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Although the above discussion has been so far very inconclusive, I find myself believing, at the end of it, that truth and knowledge are different, and that a proposition may be true although no method exists of discovering that it is so. In that case, we may accept the law of excluded middle. We shall define “truth” by reference to “events” (I am speaking of non-logical truth), and “knowledge” by relation to “percepts.” Thus “truth” will be a wider conception than “knowledge.” It would be a practically useless conception, but for the fact that knowledge has very vague boundaries. When we embark upon an investigation, we assume that the propositions concerning which we are inquiring are either true or false; we may find evidence, or we may not. Before the spectroscope, it would have seemed impossible ever to ascertain the chemical constitution of the stars; but it would have been a mistake to maintain that they neither do nor do not contain the elements we know. At present, we do not know whether there is life elsewhere in the universe, but we are right to feel sure that there either is or is not. Thus we need “truth" as well as “knowledge,” because the boundaries of knowledge are uncertain, and because, without the law of excluded middle, we could not ask the questions that give rise to discoveries.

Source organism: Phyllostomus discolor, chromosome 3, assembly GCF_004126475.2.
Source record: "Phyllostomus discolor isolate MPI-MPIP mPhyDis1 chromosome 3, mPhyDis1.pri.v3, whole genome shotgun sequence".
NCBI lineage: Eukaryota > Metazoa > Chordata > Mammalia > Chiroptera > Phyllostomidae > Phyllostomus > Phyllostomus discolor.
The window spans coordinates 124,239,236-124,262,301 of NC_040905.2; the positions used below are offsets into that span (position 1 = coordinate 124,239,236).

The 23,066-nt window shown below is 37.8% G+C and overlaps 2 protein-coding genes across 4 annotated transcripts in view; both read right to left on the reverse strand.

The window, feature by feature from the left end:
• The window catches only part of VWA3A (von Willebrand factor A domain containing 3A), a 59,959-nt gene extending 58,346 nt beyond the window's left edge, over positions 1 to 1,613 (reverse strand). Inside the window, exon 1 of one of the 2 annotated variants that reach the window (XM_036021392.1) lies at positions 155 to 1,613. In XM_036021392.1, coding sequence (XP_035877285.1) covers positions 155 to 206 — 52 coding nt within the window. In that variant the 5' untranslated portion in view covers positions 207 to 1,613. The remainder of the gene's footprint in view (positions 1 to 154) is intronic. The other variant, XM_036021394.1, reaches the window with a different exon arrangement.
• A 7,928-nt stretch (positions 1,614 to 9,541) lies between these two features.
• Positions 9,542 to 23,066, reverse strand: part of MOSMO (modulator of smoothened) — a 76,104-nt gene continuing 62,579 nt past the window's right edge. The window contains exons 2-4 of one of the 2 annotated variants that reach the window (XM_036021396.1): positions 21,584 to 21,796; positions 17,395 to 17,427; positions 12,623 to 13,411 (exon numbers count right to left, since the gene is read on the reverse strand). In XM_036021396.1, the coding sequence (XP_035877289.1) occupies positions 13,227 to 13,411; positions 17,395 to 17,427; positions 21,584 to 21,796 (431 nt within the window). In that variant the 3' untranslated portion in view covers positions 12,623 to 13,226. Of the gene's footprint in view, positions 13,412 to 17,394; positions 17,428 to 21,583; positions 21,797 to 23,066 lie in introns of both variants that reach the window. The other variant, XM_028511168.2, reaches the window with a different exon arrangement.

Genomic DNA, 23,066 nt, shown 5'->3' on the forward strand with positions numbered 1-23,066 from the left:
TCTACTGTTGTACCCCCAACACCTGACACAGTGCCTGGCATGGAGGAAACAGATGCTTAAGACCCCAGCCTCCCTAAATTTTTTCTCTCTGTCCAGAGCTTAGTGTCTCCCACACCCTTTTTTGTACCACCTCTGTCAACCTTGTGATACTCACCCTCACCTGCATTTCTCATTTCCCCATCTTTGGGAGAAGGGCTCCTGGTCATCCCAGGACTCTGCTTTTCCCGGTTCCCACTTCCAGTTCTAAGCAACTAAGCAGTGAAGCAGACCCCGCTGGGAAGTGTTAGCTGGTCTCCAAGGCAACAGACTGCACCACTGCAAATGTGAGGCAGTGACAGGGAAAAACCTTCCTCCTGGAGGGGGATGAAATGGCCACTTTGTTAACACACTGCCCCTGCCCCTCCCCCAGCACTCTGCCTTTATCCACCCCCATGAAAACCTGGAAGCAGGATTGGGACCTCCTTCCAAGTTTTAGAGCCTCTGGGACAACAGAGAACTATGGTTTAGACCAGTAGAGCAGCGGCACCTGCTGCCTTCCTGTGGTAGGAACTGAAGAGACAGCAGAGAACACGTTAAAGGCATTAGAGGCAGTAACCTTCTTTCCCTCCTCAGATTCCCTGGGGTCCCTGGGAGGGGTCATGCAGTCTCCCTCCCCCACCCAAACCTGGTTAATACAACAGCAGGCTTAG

Bertrand Russell (from An Inquiry into Meaning and Truth, 1950)

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